How to Cut Costs But Keep Customer Service

Last Updated Mar 4, 2010 5:47 AM EST

For any major change, engaging front-line staff is important, but for cost saving it's absolutely essential. All meaningful cost savings create change -- and changing behaviour can be a painful process.

Driving through large-scale cost savings without employee engagement is not only self-defeating, but can do significant damage to the business and the brand.

People who serve customers must be able to manage the implications. I couldn't ask for a better illustration than the one I got on a mid-morning train to London recently. We had not long left Nottingham station, when I heard an announcement:

"Ladies and gentlemen, I apologise for the lack of restaurant facilities on the train today, this is due to East Midlands Trains' new staffing policy".

A similar message came over the speaker a number more times as we passed more stations. Each time, the silent finger of blame was pointed at the corporation.

So when you're planning your cost reductions, make sure the people who represent you to your customers are all aboard. Here are five fundamental requirements for a successful cost reduction programme:

  1. Light the burning platform-- publicly
    In order to save IBM from collapse in the 1990s, Lou Gerstner had to take out $8.9bn of costs. In his words, "The sine qua non of any successful corporate transformation is public acknowledgement of the existence of a crisis. If employees do not believe a crisis exists, they will not make the sacrifices that are necessary to change."
  2. Show the way-- compellingly
    The leadership must explain simply, and with a single voice, the scale and severity of the crisis, and what needs to be done to resolve it. This is a logical series of deliverables, and an outcome that employees understand, buy into and can action.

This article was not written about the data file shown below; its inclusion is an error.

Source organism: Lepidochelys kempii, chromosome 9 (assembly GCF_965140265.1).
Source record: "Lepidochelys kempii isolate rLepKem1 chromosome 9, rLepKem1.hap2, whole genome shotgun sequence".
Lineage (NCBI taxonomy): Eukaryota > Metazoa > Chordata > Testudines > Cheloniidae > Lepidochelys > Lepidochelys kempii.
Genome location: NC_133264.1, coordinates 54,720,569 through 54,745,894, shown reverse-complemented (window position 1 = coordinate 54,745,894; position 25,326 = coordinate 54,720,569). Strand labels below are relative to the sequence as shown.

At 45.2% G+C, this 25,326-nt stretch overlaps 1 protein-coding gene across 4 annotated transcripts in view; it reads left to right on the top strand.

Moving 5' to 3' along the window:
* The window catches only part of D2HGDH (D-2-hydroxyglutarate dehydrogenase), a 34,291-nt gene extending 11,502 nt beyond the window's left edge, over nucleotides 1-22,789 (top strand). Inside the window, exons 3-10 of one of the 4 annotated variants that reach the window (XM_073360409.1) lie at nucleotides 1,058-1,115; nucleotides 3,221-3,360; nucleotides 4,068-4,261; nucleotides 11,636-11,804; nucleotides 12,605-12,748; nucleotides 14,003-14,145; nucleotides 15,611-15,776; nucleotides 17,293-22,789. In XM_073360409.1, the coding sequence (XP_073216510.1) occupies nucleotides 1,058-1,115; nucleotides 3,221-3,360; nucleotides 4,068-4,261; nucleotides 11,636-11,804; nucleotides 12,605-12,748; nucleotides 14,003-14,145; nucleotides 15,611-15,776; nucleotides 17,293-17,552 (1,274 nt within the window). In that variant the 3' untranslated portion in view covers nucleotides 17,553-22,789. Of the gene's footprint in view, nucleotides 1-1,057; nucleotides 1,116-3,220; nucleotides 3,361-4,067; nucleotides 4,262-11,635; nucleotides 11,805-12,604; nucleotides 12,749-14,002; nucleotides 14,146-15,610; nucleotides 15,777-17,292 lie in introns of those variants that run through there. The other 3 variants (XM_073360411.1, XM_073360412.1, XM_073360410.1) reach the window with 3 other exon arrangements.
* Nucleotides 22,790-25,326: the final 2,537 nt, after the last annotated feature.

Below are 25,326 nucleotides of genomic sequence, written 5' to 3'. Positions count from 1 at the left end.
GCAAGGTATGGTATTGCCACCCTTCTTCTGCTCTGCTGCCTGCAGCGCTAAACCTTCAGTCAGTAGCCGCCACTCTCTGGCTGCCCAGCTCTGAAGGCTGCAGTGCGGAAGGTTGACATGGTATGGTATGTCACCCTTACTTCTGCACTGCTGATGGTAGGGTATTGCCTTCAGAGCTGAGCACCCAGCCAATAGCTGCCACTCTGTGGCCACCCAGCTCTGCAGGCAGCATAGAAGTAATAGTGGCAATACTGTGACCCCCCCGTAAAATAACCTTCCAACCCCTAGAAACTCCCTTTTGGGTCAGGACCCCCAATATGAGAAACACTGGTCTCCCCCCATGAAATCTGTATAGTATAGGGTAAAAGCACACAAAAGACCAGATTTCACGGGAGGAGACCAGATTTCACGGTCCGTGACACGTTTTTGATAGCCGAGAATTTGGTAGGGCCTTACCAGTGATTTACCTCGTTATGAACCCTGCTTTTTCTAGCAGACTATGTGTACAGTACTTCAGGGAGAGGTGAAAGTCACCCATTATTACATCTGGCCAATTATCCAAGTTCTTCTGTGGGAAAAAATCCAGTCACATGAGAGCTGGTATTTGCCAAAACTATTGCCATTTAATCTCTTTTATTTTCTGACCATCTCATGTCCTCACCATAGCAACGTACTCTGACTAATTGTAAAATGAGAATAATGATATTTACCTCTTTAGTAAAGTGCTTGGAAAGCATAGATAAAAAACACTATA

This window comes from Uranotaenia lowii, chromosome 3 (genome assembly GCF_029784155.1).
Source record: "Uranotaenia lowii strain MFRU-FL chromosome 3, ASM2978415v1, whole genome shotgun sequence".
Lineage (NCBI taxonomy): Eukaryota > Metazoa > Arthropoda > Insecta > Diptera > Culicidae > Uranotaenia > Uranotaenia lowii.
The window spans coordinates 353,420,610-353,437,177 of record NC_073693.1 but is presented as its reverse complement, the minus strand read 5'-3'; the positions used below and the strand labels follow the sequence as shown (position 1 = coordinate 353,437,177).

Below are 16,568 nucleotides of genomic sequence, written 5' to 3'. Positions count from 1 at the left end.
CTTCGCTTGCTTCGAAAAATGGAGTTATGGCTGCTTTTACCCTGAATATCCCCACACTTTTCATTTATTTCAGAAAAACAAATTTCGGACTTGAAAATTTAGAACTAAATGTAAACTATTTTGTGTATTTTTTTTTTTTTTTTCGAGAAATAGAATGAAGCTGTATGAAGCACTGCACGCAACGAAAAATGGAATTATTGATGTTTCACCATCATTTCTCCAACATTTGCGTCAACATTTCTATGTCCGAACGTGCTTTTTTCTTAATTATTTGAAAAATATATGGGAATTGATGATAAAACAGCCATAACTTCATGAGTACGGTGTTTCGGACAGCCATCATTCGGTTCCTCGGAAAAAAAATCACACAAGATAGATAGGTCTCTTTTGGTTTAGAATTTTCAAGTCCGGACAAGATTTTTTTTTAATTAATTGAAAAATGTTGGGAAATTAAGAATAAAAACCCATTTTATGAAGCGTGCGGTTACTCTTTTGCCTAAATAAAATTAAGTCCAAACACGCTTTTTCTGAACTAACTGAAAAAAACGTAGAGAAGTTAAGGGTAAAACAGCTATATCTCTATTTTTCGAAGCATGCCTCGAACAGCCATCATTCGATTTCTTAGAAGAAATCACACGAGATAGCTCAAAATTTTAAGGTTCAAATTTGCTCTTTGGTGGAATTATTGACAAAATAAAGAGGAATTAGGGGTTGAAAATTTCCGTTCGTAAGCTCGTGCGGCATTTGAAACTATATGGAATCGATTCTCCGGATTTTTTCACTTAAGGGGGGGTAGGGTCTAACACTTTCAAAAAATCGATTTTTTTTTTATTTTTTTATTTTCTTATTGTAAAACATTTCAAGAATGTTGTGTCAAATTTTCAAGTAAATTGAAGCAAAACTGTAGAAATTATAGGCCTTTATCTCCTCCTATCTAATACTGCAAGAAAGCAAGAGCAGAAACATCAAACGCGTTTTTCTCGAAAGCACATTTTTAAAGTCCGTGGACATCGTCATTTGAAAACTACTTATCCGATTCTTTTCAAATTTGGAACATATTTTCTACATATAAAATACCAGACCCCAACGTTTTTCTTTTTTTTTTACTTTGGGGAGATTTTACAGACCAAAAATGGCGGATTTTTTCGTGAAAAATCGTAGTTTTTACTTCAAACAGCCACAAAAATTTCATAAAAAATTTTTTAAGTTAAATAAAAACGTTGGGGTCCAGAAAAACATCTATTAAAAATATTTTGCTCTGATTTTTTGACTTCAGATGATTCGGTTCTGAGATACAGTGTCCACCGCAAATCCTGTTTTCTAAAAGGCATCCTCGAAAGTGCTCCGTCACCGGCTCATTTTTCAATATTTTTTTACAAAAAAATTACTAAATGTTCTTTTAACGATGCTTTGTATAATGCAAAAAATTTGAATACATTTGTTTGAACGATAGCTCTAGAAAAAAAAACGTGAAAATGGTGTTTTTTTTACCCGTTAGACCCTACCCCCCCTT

3. Take the pain-- quickly
    Where there are difficult decisions to be made, they need to be taken quickly and clearly. Fast is better than perfect. When it comes to structures, make sure everyone is clear about who's accountable for what. The alternative will be turf wars and politics. When it comes to exiting businesses, get a trusted external perspective and listen to the facts. Every strategic transformation will have some flawed decisions, and almost always they are due to emotional attachment.
  4. Stick to your guns-- unflinchingly
    Essential for strategy, fundamental for values. The values and behaviour explained before and demonstrated throughout a change have a defining impact what kind of culture you'll be left with afterwards.
  5. Communicate-- incessantly
    This commitment starts at the very top and has to be sustained. It may be continual repetition of the key messages, tangible changes that cement belief, spotlighting specific achievements or the creation of myths and legends. Whatever the style, the content must constantly reach out and touch every employee. The minute the communication lets up, the focus will drop, progress will falter and the savings will stop coming.